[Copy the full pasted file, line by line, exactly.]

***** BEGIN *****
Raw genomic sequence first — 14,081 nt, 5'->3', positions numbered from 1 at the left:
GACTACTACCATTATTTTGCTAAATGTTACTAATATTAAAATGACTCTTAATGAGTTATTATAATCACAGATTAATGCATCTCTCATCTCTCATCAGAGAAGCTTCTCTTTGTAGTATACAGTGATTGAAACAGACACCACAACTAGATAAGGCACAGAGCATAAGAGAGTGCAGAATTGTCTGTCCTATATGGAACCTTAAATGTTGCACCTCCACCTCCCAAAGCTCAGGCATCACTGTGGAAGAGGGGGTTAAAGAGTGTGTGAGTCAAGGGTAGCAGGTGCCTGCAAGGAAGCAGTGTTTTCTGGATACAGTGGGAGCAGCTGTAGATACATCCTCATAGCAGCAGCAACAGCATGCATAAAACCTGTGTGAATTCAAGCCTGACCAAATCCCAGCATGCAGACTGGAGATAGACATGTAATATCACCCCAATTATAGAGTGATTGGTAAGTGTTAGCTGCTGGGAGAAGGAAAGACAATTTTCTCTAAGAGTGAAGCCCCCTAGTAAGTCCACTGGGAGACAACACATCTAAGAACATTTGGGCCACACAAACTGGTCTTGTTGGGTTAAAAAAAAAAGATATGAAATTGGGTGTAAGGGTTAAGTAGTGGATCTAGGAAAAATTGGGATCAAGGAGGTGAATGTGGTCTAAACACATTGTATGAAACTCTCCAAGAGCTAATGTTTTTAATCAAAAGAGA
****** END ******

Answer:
Raw genomic sequence first — 14,081 nt, 5'->3', positions numbered from 1 at the left:
GACTACTACCATTATTTTGCTAAATGTTACTAATATTAAAATGACTCTTAATGAGTTATTATAATCACAGATTAATGCATCTCTCATCTCTCATCAGAGAAGCTTCTCTTTGTAGTATACAGTGATTGAAACAGACACCACAACTAGATAAGGCACAGAGCATAAGAGAGTGCAGAATTGTCTGTCCTATATGGAACCTTAAATGTTGCACCTCCACCTCCCAAAGCTCAGGCATCACTGTGGAAGAGGGGGTTAAAGAGTGTGTGAGTCAAGGGTAGCAGGTGCCTGCAAGGAAGCAGTGTTTTCTGGATACAGTGGGAGCAGCTGTAGATACATCCTCATAGCAGCAGCAACAGCATGCATAAAACCTGTGTGAATTCAAGCCTGACCAAATCCCAGCATGCAGACTGGAGATAGACATGTAATATCACCCCAATTATAGAGTGATTGGTAAGTGTTAGCTGCTGGGAGAAGGAAAGACAATTTTCTCTAAGAGTGAAGCCCCCTAGTAAGTCCACTGGGAGACAACACATCTAAGAACATTTGGGCCACACAAACTGGTCTTGTTGGGTTAAAAAAAAAAGATATGAAATTGGGTGTAAGGGTTAAGTAGTGGATCTAGGAAAAATTGGGATCAAGGAGGTGAATGTGGTCTAAACACATTGTATGAAACTCTCCAAGAGCTAATGTTTTTAATCAAAAGAGA